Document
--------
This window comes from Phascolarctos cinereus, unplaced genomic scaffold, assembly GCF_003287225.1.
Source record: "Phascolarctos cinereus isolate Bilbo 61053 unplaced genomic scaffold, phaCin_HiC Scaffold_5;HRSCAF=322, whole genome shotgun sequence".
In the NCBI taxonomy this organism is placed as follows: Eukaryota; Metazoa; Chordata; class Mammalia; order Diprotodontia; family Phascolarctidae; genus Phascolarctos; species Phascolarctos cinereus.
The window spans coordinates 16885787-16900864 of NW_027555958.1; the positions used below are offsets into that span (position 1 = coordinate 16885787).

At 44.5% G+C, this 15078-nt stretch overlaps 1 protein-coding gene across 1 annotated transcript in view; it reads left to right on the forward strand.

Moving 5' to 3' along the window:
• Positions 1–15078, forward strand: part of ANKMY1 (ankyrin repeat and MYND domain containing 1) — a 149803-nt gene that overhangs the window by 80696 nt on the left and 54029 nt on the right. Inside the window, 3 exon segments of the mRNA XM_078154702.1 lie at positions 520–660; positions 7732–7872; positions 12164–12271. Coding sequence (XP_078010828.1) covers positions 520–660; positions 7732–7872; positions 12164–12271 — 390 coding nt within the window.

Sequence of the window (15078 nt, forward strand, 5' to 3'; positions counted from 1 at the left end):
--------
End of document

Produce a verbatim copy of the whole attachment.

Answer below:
This window comes from Phascolarctos cinereus, unplaced genomic scaffold, assembly GCF_003287225.1.
Source record: "Phascolarctos cinereus isolate Bilbo 61053 unplaced genomic scaffold, phaCin_HiC Scaffold_5;HRSCAF=322, whole genome shotgun sequence".
In the NCBI taxonomy this organism is placed as follows: Eukaryota; Metazoa; Chordata; class Mammalia; order Diprotodontia; family Phascolarctidae; genus Phascolarctos; species Phascolarctos cinereus.
The window spans coordinates 16885787-16900864 of NW_027555958.1; the positions used below are offsets into that span (position 1 = coordinate 16885787).

At 44.5% G+C, this 15078-nt stretch overlaps 1 protein-coding gene across 1 annotated transcript in view; it reads left to right on the forward strand.

Moving 5' to 3' along the window:
• Positions 1–15078, forward strand: part of ANKMY1 (ankyrin repeat and MYND domain containing 1) — a 149803-nt gene that overhangs the window by 80696 nt on the left and 54029 nt on the right. Inside the window, 3 exon segments of the mRNA XM_078154702.1 lie at positions 520–660; positions 7732–7872; positions 12164–12271. Coding sequence (XP_078010828.1) covers positions 520–660; positions 7732–7872; positions 12164–12271 — 390 coding nt within the window.

Sequence of the window (15078 nt, forward strand, 5' to 3'; positions counted from 1 at the left end):